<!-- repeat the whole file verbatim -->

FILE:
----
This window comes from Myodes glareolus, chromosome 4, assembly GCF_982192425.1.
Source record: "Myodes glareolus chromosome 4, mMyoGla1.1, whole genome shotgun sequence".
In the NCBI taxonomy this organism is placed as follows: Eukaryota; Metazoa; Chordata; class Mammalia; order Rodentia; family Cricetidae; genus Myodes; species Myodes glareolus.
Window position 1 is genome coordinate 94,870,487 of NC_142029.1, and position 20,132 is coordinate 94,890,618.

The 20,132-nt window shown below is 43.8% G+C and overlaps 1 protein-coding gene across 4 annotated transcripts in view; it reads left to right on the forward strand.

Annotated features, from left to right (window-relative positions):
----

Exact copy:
This window comes from Myodes glareolus, chromosome 4, assembly GCF_982192425.1.
Source record: "Myodes glareolus chromosome 4, mMyoGla1.1, whole genome shotgun sequence".
In the NCBI taxonomy this organism is placed as follows: Eukaryota; Metazoa; Chordata; class Mammalia; order Rodentia; family Cricetidae; genus Myodes; species Myodes glareolus.
Window position 1 is genome coordinate 94,870,487 of NC_142029.1, and position 20,132 is coordinate 94,890,618.

The 20,132-nt window shown below is 43.8% G+C and overlaps 1 protein-coding gene across 4 annotated transcripts in view; it reads left to right on the forward strand.

Annotated features, from left to right (window-relative positions):